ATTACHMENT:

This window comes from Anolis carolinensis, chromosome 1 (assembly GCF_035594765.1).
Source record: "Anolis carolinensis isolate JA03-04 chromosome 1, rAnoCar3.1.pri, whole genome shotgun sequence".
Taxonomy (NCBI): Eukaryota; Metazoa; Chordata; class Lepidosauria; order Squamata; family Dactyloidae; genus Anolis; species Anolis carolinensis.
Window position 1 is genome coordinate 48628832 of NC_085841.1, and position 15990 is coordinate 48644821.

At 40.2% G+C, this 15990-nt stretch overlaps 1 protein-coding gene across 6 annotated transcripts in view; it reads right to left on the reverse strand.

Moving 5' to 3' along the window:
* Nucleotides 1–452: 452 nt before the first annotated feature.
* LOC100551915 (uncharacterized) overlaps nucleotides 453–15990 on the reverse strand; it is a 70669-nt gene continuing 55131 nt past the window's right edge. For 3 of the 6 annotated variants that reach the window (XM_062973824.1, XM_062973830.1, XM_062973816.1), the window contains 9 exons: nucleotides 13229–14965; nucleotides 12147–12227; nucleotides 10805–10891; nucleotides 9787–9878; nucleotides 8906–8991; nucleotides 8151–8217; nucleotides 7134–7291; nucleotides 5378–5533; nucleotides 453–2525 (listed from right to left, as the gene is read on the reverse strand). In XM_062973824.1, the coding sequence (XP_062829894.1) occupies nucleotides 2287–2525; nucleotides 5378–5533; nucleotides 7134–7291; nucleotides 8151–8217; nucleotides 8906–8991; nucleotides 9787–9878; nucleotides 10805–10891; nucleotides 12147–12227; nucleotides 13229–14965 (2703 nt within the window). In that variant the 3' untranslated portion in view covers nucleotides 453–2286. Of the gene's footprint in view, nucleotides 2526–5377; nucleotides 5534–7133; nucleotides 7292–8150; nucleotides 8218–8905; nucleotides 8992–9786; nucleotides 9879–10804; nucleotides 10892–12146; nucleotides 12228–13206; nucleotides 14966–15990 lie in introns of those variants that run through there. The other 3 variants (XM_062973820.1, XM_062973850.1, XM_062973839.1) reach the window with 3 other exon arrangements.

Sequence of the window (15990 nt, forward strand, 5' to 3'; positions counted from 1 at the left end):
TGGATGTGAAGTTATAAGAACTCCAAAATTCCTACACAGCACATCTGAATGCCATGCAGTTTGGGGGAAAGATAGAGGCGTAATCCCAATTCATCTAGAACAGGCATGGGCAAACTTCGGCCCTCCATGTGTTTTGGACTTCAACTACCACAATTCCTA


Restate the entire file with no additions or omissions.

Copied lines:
This window comes from Anolis carolinensis, chromosome 1 (assembly GCF_035594765.1).
Source record: "Anolis carolinensis isolate JA03-04 chromosome 1, rAnoCar3.1.pri, whole genome shotgun sequence".
Taxonomy (NCBI): Eukaryota; Metazoa; Chordata; class Lepidosauria; order Squamata; family Dactyloidae; genus Anolis; species Anolis carolinensis.
Window position 1 is genome coordinate 48628832 of NC_085841.1, and position 15990 is coordinate 48644821.

At 40.2% G+C, this 15990-nt stretch overlaps 1 protein-coding gene across 6 annotated transcripts in view; it reads right to left on the reverse strand.

Moving 5' to 3' along the window:
* Nucleotides 1–452: 452 nt before the first annotated feature.
* LOC100551915 (uncharacterized) overlaps nucleotides 453–15990 on the reverse strand; it is a 70669-nt gene continuing 55131 nt past the window's right edge. For 3 of the 6 annotated variants that reach the window (XM_062973824.1, XM_062973830.1, XM_062973816.1), the window contains 9 exons: nucleotides 13229–14965; nucleotides 12147–12227; nucleotides 10805–10891; nucleotides 9787–9878; nucleotides 8906–8991; nucleotides 8151–8217; nucleotides 7134–7291; nucleotides 5378–5533; nucleotides 453–2525 (listed from right to left, as the gene is read on the reverse strand). In XM_062973824.1, the coding sequence (XP_062829894.1) occupies nucleotides 2287–2525; nucleotides 5378–5533; nucleotides 7134–7291; nucleotides 8151–8217; nucleotides 8906–8991; nucleotides 9787–9878; nucleotides 10805–10891; nucleotides 12147–12227; nucleotides 13229–14965 (2703 nt within the window). In that variant the 3' untranslated portion in view covers nucleotides 453–2286. Of the gene's footprint in view, nucleotides 2526–5377; nucleotides 5534–7133; nucleotides 7292–8150; nucleotides 8218–8905; nucleotides 8992–9786; nucleotides 9879–10804; nucleotides 10892–12146; nucleotides 12228–13206; nucleotides 14966–15990 lie in introns of those variants that run through there. The other 3 variants (XM_062973820.1, XM_062973850.1, XM_062973839.1) reach the window with 3 other exon arrangements.

Sequence of the window (15990 nt, forward strand, 5' to 3'; positions counted from 1 at the left end):
TGGATGTGAAGTTATAAGAACTCCAAAATTCCTACACAGCACATCTGAATGCCATGCAGTTTGGGGGAAAGATAGAGGCGTAATCCCAATTCATCTAGAACAGGCATGGGCAAACTTCGGCCCTCCATGTGTTTTGGACTTCAACTACCACAATTCCTA